|On Again, Off Again
Oct 17, 2001
Hey Doctor Cohen. Long time no correspondence. I'm doing well so no need. :) I do have a question for you since you are the all knowing brainiac. Have you heard about the One Week On / One Week Off meds trial being done at NIAID by Tony Faucci? I think it's been about a year that he's been doing this and I'm wondering if any results have been published. If it's effective and does not lead to resistance, it would be phenominal for patients. It could reduce side effects and cut the cost of treatment in half and hey, I'm all about getting the bargain. :) Let me know if you know of any published results. By the way my personal updat is Undetectable below 50 and a CD-4 of 1255 and 28 Need to work on my percentage, any suggestions? I'm on Trizivir and Remune (Remune for three years now). Considering I started with a VL of 2.2 Million and a CD-4 of 153 and 13 in May of 97, I can't complain and you'ved helped me all along the way. Hope my recovery encourages others. As always, thanks for you help and letting me pick your brain.
| Response from Dr. Cohen
Hey Atlanta - it has been a while. And great news on the numbers you've got. I, on behalf of the few hundred thousand monthly readers, have been wondering...
So - yes, I am aware of the 7/7 trial that the NIH group is doing. This is a study designed and run by Dr Dybul, in the group led by Dr Fauci. What they did is to take advantage of information from other studies where people were on antivirals, and had a viral load below 50 copies, and then stopped meds. This was done to see how long it would take to rebound and other issues related to work they were doing on IL2. They noted that it seemed to take at least 7 days before the viral load would go above 50 copies. Now, there are a few reasons that treatment interruption is of interest - one is to intentionally reexpose HIV to the immune system - to act as a vaccine. This approach may be helpful for some, as perhaps 15-20% seem to respond in a way that may decrease the off treatment viral load "set point". For them the interruption needs to be more than 7 days.
However, since this was only helpful for some, they focussed on a second issue. If there are some with drug side effects that are related to being on meds every day, then periods of time off might decrease these side effects. And so they did a study where they stop for only 7 days to maintain the viral load below 50 copies while giving the body this brief rest off meds. So what are the results so far?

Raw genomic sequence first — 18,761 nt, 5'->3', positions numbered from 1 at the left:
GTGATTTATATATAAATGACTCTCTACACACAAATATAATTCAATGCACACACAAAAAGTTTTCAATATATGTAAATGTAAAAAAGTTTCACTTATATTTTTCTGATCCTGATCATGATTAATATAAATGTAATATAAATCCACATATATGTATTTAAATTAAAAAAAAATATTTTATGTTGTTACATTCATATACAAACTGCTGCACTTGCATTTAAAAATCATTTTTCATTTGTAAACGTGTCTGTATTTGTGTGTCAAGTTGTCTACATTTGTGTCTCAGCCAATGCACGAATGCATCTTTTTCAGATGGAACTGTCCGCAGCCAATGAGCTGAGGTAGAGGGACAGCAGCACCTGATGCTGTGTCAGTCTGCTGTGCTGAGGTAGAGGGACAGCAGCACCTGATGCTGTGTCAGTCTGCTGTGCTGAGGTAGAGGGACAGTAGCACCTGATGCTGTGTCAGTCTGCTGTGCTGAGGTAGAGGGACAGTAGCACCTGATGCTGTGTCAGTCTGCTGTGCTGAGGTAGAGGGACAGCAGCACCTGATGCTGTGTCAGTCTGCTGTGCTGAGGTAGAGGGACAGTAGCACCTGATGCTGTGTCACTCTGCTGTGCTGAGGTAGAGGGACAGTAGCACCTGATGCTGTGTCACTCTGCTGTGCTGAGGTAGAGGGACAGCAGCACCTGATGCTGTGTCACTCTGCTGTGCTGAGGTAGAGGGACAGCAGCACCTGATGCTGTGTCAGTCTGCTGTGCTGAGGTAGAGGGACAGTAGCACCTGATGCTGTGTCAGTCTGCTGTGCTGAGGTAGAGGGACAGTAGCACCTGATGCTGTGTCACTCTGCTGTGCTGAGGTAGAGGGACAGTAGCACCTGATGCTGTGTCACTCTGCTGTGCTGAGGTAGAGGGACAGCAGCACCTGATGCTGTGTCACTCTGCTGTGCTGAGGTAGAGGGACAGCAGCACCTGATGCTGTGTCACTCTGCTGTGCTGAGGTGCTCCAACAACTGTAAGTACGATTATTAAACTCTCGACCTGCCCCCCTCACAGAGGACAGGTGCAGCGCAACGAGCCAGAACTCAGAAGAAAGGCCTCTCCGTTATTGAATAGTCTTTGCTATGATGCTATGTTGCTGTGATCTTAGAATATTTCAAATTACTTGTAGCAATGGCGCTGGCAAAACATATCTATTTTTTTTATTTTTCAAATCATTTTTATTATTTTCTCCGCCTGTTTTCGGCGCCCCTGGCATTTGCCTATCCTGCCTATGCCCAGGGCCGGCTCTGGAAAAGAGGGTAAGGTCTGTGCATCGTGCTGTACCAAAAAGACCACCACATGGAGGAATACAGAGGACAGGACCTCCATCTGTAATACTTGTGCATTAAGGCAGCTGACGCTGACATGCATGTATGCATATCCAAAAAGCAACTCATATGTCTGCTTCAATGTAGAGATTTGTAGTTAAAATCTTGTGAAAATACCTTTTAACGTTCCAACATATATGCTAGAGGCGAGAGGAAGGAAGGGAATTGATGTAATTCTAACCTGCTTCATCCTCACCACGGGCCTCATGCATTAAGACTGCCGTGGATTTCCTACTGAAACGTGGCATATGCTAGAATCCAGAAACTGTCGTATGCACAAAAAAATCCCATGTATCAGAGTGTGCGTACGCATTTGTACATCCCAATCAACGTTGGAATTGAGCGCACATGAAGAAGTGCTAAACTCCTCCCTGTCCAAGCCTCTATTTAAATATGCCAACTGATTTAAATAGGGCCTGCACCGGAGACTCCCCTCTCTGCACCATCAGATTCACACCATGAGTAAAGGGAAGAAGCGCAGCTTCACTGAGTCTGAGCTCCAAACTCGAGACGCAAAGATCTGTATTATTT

Well, the study is a small pilot of ten people - as it must be, when going somewhere new. Thus, the results seen may not generalize to everyone who is interested in doing this. So far, not everyone maintains a viral load <50 at day 7 off meds. There are some with detectable viral loads. However, in the 7 days back on, the viral load does resuppress. And so far there is no resistance developing to the meds. So, from that perspective, it is "working" to maintain viral control.
As for side effects, the cholesterol increase that some have from the protease inhibitor they are on (the regimen is d4T, 3TC, low dose ritonavir, and indinavir) does tend back towards normal after a week. Whether other side effects are fewer - including lipodystrophy and blood sugar problems - we don't yet know. We don't know if 7 days off is enough to prevent whatever the longer term drug related side effects are overall, since it is still unclear what causes them all.
And do people know which week it is? Will people remember that this is the on week, that I restart today, and so on? The adherence concerns have been raised, and it is likely this approach will not be attractive to all.
But your results are striking - and consistent with what others have seen, which is ongoing suppression, and with it, the regrowth of t4 cells that we say with those on meds daily. Whether Remune deserves any of the credit is hard to say... as studies of this agent continue to be just shy of conclusive... As for your t4 percent, all we can say is that you are fine, and I wouldn't fret about that value given the counts you have. Viral suppression allows the body to do what it can to repair -- and your counts and percent are both in a very protective range.
These results are now leading to more studies of this approach. For example, this approach has been incorporated into a mega study, now being launched by the NIH CPCRA group, comparing viral suppression - whether on meds every day or with brief interruptions such as this - to another strategy where people stop meds when the CD4 count is above 350, and restart when closer to 250, cycling on meds for what may be an ever shorter number of days. As it is unclear if brief stops truly minimizes all of the drug toxicity - or perhaps longer interruptions are more helpful in minimizing the cumulative drug toxicities - restarting meds only when the immune system needs the "help". This study will see which overall is a more successful strategy in maintaining health and minimizing any drug side effects... So stay tuned.
As for being considered "brainiac", I though myself more like Batman than him... but thanks...
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